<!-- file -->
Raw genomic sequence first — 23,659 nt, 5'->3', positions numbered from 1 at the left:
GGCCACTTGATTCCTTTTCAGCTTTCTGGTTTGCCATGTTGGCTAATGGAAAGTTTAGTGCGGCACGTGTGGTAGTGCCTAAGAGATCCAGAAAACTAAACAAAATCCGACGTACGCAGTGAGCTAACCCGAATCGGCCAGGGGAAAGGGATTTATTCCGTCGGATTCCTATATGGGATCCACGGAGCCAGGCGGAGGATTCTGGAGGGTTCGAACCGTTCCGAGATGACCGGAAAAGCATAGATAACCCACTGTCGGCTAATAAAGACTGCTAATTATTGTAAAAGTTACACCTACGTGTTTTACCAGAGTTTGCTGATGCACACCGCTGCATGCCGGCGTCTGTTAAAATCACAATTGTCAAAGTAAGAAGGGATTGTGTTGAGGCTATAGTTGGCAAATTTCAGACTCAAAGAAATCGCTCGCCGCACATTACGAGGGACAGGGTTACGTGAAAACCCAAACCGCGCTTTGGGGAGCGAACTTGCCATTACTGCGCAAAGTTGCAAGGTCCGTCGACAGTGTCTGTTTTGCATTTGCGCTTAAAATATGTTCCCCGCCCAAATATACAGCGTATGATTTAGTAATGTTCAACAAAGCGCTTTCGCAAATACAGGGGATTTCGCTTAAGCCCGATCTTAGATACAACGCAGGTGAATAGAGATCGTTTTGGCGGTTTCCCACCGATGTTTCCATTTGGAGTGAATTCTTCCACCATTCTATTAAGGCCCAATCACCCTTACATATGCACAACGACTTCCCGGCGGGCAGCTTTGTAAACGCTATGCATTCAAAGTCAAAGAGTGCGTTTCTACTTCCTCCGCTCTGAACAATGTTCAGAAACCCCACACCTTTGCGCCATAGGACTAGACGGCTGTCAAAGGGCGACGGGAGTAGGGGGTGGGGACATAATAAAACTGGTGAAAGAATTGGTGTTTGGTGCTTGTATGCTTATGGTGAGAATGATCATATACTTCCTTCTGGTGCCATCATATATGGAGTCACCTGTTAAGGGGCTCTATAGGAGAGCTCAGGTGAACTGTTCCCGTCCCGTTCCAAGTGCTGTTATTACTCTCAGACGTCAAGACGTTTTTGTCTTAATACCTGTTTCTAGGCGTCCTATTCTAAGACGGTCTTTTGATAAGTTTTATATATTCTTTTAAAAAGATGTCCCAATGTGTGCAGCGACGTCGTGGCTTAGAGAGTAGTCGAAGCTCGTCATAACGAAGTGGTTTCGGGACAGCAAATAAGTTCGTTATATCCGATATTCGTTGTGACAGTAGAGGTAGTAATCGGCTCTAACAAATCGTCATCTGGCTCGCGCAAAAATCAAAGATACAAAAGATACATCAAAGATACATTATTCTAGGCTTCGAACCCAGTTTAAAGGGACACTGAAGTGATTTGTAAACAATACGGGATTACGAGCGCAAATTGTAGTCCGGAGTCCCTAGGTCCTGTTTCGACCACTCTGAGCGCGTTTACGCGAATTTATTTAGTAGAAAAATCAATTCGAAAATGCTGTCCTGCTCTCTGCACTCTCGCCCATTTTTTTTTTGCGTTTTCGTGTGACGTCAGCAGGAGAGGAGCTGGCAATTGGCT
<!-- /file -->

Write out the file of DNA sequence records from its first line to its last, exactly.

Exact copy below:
Raw genomic sequence first — 23,659 nt, 5'->3', positions numbered from 1 at the left:
GGCCACTTGATTCCTTTTCAGCTTTCTGGTTTGCCATGTTGGCTAATGGAAAGTTTAGTGCGGCACGTGTGGTAGTGCCTAAGAGATCCAGAAAACTAAACAAAATCCGACGTACGCAGTGAGCTAACCCGAATCGGCCAGGGGAAAGGGATTTATTCCGTCGGATTCCTATATGGGATCCACGGAGCCAGGCGGAGGATTCTGGAGGGTTCGAACCGTTCCGAGATGACCGGAAAAGCATAGATAACCCACTGTCGGCTAATAAAGACTGCTAATTATTGTAAAAGTTACACCTACGTGTTTTACCAGAGTTTGCTGATGCACACCGCTGCATGCCGGCGTCTGTTAAAATCACAATTGTCAAAGTAAGAAGGGATTGTGTTGAGGCTATAGTTGGCAAATTTCAGACTCAAAGAAATCGCTCGCCGCACATTACGAGGGACAGGGTTACGTGAAAACCCAAACCGCGCTTTGGGGAGCGAACTTGCCATTACTGCGCAAAGTTGCAAGGTCCGTCGACAGTGTCTGTTTTGCATTTGCGCTTAAAATATGTTCCCCGCCCAAATATACAGCGTATGATTTAGTAATGTTCAACAAAGCGCTTTCGCAAATACAGGGGATTTCGCTTAAGCCCGATCTTAGATACAACGCAGGTGAATAGAGATCGTTTTGGCGGTTTCCCACCGATGTTTCCATTTGGAGTGAATTCTTCCACCATTCTATTAAGGCCCAATCACCCTTACATATGCACAACGACTTCCCGGCGGGCAGCTTTGTAAACGCTATGCATTCAAAGTCAAAGAGTGCGTTTCTACTTCCTCCGCTCTGAACAATGTTCAGAAACCCCACACCTTTGCGCCATAGGACTAGACGGCTGTCAAAGGGCGACGGGAGTAGGGGGTGGGGACATAATAAAACTGGTGAAAGAATTGGTGTTTGGTGCTTGTATGCTTATGGTGAGAATGATCATATACTTCCTTCTGGTGCCATCATATATGGAGTCACCTGTTAAGGGGCTCTATAGGAGAGCTCAGGTGAACTGTTCCCGTCCCGTTCCAAGTGCTGTTATTACTCTCAGACGTCAAGACGTTTTTGTCTTAATACCTGTTTCTAGGCGTCCTATTCTAAGACGGTCTTTTGATAAGTTTTATATATTCTTTTAAAAAGATGTCCCAATGTGTGCAGCGACGTCGTGGCTTAGAGAGTAGTCGAAGCTCGTCATAACGAAGTGGTTTCGGGACAGCAAATAAGTTCGTTATATCCGATATTCGTTGTGACAGTAGAGGTAGTAATCGGCTCTAACAAATCGTCATCTGGCTCGCGCAAAAATCAAAGATACAAAAGATACATCAAAGATACATTATTCTAGGCTTCGAACCCAGTTTAAAGGGACACTGAAGTGATTTGTAAACAATACGGGATTACGAGCGCAAATTGTAGTCCGGAGTCCCTAGGTCCTGTTTCGACCACTCTGAGCGCGTTTACGCGAATTTATTTAGTAGAAAAATCAATTCGAAAATGCTGTCCTGCTCTCTGCACTCTCGCCCATTTTTTTTTTGCGTTTTCGTGTGACGTCAGCAGGAGAGGAGCTGGCAATTGGCT